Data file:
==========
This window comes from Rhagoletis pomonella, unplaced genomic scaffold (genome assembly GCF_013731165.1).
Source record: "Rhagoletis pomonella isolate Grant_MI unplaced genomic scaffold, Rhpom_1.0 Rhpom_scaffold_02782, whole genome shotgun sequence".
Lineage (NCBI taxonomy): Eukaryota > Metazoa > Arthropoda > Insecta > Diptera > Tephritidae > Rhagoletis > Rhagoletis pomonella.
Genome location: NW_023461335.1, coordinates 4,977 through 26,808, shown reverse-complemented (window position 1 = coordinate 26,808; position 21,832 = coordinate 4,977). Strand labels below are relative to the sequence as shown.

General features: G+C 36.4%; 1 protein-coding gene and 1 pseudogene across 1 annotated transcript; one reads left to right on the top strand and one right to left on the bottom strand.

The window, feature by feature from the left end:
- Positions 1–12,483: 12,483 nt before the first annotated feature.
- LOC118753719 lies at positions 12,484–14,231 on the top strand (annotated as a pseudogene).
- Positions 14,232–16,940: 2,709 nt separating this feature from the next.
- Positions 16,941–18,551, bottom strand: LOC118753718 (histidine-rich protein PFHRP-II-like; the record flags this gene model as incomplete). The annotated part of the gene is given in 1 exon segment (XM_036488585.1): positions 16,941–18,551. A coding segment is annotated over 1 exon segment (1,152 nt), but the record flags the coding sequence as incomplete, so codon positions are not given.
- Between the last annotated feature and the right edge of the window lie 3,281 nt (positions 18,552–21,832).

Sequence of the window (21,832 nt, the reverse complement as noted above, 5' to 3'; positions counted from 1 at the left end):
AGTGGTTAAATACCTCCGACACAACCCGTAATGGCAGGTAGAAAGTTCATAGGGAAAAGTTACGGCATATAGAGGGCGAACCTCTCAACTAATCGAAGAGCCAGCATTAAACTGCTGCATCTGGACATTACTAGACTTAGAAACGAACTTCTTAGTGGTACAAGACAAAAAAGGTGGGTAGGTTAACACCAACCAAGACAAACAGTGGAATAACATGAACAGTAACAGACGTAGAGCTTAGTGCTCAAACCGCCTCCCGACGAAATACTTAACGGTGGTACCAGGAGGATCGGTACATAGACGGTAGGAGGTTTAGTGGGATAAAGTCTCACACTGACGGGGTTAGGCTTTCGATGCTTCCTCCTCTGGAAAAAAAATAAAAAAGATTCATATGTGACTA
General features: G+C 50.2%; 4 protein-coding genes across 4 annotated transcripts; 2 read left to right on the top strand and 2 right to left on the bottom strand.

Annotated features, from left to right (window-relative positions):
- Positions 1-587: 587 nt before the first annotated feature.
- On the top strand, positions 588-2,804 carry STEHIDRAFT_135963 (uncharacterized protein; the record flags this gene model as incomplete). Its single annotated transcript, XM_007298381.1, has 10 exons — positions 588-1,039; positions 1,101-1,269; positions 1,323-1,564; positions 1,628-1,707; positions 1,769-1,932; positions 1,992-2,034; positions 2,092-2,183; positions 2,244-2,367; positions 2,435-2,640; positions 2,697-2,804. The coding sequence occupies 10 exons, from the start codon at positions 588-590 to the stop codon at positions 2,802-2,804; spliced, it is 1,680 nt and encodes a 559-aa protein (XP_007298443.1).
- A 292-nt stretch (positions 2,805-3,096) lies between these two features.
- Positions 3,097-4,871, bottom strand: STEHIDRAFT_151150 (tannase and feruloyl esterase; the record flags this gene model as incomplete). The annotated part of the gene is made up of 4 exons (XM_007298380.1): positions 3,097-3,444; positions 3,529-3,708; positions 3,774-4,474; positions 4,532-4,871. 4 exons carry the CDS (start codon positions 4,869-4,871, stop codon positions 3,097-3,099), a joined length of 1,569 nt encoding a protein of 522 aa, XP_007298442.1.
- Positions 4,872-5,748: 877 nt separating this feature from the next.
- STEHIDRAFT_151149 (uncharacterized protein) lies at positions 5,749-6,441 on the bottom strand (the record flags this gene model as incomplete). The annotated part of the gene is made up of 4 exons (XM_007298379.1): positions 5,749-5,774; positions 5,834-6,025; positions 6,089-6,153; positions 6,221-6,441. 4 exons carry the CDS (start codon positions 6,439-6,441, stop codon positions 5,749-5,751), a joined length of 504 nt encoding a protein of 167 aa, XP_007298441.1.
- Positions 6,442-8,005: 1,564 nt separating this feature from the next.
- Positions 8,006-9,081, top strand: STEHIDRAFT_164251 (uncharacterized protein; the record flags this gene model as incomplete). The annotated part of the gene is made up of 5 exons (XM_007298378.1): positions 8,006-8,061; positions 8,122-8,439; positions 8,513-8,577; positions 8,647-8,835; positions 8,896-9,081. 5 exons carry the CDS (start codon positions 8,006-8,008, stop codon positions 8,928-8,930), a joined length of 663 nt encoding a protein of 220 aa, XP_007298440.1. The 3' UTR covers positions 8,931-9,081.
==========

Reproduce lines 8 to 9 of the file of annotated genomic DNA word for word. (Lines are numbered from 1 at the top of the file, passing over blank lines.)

- LOC118753719 lies at positions 12,484–14,231 on the top strand (annotated as a pseudogene).
- Positions 14,232–16,940: 2,709 nt separating this feature from the next.